One problem with Cucumber scenario automation
A while ago, when I was first introduced to the concepts of BDD, I was seduced by the promises of this methodology. But when it came to automating the scenarios, I was quickly disappointed.
We used to implement our scenarios on top of an EmberJs + Ruby on Rails stack. Like many teams, we implemented our scenarios at a very high level (using Capybara and then Watir to simulate users interacting with the system).
Those scenarios, although helpful in giving us an idea of what to implement, did not drive the development. We only automated them once the functionality was fully implemented.
Later on, I had the chance to work with Aslak Hellesøy on a few projects. He introduced me to the tools I will present in this article. He also made automation of Cucumber scenarios the real driver for the development.
This article, although named “the perfect Cucumber stack”, is not simply a list of tools. It will focus on how to ease development with Cucumber and assist the developers from the beginning of a new feature until its deployment (or at least, once the task is considered done).
In this article, I will consider Cucumber as a test runner. I won’t discuss BDD or scenario writing tips, since there are many resources available on these topics.
We’ll simply focus on how to automate the scenarios so it really drives the development.
This tool stack, and the development process behind it, work best under certain conditions. It’s not a real list of prerequisites (the approach could be adapted to other use cases) but simplifies setting everything up.
All the examples I will use for this article are web applications. I guess that this approach would work fine with other kinds of applications and that the principles could be applied to other technologies.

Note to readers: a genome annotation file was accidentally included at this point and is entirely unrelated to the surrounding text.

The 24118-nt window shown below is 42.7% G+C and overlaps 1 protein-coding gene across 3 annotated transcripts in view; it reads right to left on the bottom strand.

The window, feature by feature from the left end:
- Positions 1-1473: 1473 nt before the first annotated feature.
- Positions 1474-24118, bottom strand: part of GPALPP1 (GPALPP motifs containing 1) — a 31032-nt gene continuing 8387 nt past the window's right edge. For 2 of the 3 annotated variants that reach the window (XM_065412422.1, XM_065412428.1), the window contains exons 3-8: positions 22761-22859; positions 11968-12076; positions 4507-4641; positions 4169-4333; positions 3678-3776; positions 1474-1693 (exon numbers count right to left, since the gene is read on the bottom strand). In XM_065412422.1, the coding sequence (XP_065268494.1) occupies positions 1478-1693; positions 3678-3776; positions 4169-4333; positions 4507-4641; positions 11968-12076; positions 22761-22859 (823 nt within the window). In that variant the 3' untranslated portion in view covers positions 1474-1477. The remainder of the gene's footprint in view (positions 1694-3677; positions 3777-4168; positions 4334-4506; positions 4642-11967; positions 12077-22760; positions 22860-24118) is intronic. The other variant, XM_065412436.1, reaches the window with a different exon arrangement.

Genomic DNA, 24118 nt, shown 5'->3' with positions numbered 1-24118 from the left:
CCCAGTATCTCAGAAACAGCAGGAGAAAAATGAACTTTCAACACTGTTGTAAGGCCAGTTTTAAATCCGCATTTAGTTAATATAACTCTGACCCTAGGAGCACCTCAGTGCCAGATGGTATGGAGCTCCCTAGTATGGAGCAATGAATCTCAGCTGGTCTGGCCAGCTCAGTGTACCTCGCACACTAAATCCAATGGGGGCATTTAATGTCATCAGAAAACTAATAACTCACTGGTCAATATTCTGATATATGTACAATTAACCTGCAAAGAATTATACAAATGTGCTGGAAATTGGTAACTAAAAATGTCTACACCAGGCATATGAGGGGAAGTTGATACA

Side note: Electron applications are just a website rendered in a fancy browser, so they still count as web-based applications.
Having the same language for both frontend and backend speeds up a lot the setup of Cucumber scenarios used during the development process (alongside other advantages).
In this post, I will address the benefits of having a single language for our frontend and backend (TypeScript in our case). Read the article here
- it will be necessary to rewrite
cucumber-screenplayin the target language. That’s not a big issue, it takes about half a day to get something close to
cucumber-screenplayworking (at least, when I did this in Ruby, that’s about how long it took)
- the step definitions will have to be written in both languages. It might not be a problem when writing new steps, but might double the time allocated to maintaining the glue code.
A component framework that allows single component rendering
I have mostly used this approach with React as the framework, which makes it easy to render a component with minimal setup.
A few years ago, I tried this approach with Ember.js, but it was pretty hard to render a component out of the Ember application (the Glimmer components were still pretty new back then).
Not sure if the approach would work with Ember today, as it’s been a while since I worked with it.
Decoupling between the business logic and the HTTP layer
In order to validate the business rules alone, it is important to be able to access them directly, not only through the HTTP layer. The hexagonal architecture pattern is a great approach to achieve such decoupling, but there might be other way to do so.
Decoupling business logic and HTTP layer enables lower level testing than just the HTTP layer.
How Hexagonal Architecture made our developer’s life better
Hexagonal Architecture is great, did you even doubt it? Let’s focus on the benefits provided by this approach and how it applies to real use cases. Read here
Diving the development with scenarios
The development process
Before diving into the integration of Cucumber in our development process, let’s first see how we develop a new feature. Our approach is pretty classical and is done in four steps:
- implementing the business logic
- adding the HTTP layer which makes this logic available
- creating the components that will interact with the newly created API endpoints
- integrating those components into pages
In order to show how we can integrate Cucumber within those four steps, let’s take an example of a feature to be developed. Without any innovation, let’s consider a To-Do List application (did I mention the lack of imagination?) and the following scenario:
Step 1 – developing the business logic
Before developing anything, we start by implementing the step definitions mapping for our new scenario. In this example, we consider that the authentication system is already done (and implemented in other scenarios).
Our first steps definition will look something like this:
getTodoLists are the ones holding the business logic, so our goal now it to implement them until the scenario is green. This scenario should certainly be achieved by unit tests, for example to check the following cases: